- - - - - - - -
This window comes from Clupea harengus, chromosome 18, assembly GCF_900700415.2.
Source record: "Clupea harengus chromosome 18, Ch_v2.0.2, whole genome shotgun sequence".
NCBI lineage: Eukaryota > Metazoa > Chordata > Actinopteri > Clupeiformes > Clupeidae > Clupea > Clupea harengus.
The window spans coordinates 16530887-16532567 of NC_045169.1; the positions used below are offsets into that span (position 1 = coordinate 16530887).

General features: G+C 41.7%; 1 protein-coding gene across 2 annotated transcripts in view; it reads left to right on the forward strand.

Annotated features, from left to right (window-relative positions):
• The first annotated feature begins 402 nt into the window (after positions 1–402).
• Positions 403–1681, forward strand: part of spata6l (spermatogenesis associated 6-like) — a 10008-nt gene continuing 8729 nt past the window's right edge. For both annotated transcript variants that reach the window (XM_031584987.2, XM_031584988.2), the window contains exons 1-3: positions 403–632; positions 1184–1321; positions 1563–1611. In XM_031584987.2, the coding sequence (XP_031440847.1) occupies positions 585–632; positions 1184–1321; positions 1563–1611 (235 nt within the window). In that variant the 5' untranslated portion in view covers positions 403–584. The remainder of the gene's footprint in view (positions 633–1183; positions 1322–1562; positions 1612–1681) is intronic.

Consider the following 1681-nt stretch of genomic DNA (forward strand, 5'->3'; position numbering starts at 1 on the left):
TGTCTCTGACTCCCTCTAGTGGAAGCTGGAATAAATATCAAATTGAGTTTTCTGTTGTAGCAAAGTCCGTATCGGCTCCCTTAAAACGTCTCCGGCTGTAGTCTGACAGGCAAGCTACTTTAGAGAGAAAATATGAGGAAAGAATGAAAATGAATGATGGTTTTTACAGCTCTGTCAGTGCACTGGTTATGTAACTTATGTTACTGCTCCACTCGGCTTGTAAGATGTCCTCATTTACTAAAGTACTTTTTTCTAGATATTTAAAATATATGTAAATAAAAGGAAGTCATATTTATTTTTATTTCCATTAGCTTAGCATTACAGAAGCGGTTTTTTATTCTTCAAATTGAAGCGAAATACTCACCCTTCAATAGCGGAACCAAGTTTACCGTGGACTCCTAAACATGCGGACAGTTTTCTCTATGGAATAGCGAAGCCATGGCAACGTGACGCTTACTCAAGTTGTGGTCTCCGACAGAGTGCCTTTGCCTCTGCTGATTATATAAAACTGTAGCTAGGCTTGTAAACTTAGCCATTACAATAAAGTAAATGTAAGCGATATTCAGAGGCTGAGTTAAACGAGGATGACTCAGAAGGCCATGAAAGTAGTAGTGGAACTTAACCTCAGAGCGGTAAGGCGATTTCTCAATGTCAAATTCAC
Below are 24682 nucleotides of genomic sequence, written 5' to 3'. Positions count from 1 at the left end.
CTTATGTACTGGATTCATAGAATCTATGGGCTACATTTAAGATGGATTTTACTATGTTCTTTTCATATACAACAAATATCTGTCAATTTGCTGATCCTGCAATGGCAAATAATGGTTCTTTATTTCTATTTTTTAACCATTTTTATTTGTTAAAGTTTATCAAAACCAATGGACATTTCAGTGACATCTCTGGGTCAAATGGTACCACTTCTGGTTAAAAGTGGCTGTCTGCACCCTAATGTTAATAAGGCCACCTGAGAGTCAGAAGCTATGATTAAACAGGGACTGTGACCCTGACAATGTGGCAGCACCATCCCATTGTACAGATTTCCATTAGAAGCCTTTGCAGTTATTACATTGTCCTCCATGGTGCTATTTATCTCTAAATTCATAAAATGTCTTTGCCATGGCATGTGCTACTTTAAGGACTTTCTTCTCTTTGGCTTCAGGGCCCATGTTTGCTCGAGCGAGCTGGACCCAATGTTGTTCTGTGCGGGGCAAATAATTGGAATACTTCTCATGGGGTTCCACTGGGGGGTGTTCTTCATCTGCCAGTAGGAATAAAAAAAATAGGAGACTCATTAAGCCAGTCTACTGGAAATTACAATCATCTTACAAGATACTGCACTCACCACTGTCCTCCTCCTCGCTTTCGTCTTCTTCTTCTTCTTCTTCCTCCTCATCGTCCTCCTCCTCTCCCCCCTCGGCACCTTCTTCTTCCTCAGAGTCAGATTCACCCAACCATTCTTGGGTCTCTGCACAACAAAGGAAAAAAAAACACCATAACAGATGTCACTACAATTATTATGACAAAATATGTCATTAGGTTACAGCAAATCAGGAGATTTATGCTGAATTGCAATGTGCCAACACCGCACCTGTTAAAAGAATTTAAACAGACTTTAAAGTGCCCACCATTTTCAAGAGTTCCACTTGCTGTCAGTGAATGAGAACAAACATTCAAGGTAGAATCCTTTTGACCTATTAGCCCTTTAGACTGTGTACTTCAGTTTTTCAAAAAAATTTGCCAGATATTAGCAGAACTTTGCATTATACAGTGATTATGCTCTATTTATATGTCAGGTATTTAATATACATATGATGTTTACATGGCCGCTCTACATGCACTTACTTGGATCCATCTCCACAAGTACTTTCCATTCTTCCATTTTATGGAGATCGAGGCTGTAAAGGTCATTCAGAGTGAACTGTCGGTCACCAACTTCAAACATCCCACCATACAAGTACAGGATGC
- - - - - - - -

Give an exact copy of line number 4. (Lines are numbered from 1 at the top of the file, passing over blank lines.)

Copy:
The window spans coordinates 16530887-16532567 of NC_045169.1; the positions used below are offsets into that span (position 1 = coordinate 16530887).